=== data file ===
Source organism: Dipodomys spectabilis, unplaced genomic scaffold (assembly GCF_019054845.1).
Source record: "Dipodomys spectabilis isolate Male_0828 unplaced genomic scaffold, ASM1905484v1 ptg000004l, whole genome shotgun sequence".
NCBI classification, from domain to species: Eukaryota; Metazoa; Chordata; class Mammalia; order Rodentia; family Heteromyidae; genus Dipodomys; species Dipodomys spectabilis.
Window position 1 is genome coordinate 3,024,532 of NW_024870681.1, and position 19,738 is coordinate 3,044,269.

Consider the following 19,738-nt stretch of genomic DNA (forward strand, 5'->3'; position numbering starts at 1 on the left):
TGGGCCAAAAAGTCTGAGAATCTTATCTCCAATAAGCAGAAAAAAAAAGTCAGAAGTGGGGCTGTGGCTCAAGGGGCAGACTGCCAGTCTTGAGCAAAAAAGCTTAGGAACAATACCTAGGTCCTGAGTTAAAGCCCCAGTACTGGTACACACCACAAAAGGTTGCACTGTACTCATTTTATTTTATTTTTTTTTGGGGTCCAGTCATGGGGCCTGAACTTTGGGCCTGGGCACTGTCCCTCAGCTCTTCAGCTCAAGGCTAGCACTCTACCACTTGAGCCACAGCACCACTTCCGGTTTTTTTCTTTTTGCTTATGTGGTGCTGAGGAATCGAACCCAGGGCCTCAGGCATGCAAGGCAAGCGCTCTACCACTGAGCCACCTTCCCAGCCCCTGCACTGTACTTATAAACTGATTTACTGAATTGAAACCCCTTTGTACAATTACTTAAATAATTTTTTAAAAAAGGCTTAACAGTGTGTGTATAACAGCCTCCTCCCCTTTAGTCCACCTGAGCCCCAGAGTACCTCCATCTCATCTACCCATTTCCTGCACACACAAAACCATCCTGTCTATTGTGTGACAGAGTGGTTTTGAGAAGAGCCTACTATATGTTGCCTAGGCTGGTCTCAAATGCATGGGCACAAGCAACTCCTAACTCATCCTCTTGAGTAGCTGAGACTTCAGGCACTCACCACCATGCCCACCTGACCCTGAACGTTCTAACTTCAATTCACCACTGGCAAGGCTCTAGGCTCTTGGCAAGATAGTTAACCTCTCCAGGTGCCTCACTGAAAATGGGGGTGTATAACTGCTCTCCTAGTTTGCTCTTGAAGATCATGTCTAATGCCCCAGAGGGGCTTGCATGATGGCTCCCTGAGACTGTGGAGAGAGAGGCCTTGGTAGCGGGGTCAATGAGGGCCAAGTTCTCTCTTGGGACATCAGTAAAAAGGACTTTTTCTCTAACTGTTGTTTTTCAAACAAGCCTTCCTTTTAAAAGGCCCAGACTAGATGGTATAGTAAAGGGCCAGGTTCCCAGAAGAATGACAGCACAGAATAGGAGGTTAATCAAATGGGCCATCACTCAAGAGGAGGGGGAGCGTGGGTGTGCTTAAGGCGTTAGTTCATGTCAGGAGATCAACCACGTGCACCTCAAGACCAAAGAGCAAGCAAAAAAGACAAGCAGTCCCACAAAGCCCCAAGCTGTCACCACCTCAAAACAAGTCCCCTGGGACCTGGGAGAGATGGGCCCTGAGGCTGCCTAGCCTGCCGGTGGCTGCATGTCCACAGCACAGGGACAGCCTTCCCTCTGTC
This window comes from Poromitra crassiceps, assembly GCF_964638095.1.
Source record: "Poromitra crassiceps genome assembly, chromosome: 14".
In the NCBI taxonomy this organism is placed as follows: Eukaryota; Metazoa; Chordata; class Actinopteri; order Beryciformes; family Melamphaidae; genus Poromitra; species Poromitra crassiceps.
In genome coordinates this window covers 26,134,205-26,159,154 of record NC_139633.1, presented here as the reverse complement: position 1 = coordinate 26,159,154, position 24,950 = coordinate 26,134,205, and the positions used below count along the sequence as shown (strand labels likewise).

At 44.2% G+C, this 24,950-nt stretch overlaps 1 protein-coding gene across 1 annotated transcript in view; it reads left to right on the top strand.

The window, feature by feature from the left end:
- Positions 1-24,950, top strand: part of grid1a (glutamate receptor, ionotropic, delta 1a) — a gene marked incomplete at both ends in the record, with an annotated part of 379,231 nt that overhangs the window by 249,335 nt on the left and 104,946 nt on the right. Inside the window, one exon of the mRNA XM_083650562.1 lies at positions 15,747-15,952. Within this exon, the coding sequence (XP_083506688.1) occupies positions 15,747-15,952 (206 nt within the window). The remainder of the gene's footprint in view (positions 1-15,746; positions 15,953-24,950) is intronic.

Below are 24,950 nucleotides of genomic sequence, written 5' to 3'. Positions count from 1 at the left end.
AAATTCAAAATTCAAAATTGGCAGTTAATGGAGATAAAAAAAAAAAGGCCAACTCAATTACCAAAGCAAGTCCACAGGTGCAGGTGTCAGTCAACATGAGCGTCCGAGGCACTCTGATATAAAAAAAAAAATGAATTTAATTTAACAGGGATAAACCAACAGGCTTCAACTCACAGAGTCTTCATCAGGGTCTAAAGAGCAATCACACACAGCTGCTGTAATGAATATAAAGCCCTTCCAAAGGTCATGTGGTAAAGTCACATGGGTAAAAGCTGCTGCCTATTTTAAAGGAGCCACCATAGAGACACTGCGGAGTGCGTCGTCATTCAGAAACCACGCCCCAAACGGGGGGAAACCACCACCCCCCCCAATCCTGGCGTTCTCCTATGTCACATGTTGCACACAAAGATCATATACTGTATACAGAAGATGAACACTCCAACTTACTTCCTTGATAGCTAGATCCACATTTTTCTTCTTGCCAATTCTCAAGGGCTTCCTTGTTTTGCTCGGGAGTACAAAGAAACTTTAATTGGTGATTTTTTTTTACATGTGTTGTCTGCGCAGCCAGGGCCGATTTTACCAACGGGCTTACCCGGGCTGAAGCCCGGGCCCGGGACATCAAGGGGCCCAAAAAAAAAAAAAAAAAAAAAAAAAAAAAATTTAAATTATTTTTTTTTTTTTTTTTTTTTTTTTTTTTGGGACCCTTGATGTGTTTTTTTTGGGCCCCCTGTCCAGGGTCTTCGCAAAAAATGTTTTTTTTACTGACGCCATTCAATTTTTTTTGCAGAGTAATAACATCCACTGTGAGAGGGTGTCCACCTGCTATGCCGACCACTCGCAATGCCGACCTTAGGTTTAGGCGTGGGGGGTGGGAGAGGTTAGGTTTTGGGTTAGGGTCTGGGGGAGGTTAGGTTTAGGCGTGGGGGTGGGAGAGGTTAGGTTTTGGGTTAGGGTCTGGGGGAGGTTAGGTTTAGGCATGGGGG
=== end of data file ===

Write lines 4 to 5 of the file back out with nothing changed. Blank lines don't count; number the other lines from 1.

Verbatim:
Window position 1 is genome coordinate 3,024,532 of NW_024870681.1, and position 19,738 is coordinate 3,044,269.

Consider the following 19,738-nt stretch of genomic DNA (forward strand, 5'->3'; position numbering starts at 1 on the left):